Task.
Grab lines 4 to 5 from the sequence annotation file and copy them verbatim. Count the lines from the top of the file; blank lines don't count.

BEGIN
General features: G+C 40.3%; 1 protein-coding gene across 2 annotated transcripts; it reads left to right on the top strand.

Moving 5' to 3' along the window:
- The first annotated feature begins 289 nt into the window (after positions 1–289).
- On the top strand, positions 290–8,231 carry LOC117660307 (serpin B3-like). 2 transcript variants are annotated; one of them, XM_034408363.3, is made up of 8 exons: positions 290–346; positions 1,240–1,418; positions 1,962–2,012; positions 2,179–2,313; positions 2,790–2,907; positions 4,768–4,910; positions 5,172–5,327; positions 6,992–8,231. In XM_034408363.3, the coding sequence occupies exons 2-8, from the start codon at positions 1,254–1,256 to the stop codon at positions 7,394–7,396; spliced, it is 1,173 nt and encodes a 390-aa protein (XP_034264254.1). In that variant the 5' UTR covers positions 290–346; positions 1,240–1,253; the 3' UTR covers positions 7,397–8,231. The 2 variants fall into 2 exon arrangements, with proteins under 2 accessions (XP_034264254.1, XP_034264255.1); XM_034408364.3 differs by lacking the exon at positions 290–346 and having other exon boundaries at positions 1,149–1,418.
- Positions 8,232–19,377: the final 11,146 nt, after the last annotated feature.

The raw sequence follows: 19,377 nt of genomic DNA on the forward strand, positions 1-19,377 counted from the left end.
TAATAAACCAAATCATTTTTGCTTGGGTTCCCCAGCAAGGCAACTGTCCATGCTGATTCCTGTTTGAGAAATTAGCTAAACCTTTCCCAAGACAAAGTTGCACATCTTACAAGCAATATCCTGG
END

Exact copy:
- On the top strand, positions 290–8,231 carry LOC117660307 (serpin B3-like). 2 transcript variants are annotated; one of them, XM_034408363.3, is made up of 8 exons: positions 290–346; positions 1,240–1,418; positions 1,962–2,012; positions 2,179–2,313; positions 2,790–2,907; positions 4,768–4,910; positions 5,172–5,327; positions 6,992–8,231. In XM_034408363.3, the coding sequence occupies exons 2-8, from the start codon at positions 1,254–1,256 to the stop codon at positions 7,394–7,396; spliced, it is 1,173 nt and encodes a 390-aa protein (XP_034264254.1). In that variant the 5' UTR covers positions 290–346; positions 1,240–1,253; the 3' UTR covers positions 7,397–8,231. The 2 variants fall into 2 exon arrangements, with proteins under 2 accessions (XP_034264254.1, XP_034264255.1); XM_034408364.3 differs by lacking the exon at positions 290–346 and having other exon boundaries at positions 1,149–1,418.
- Positions 8,232–19,377: the final 11,146 nt, after the last annotated feature.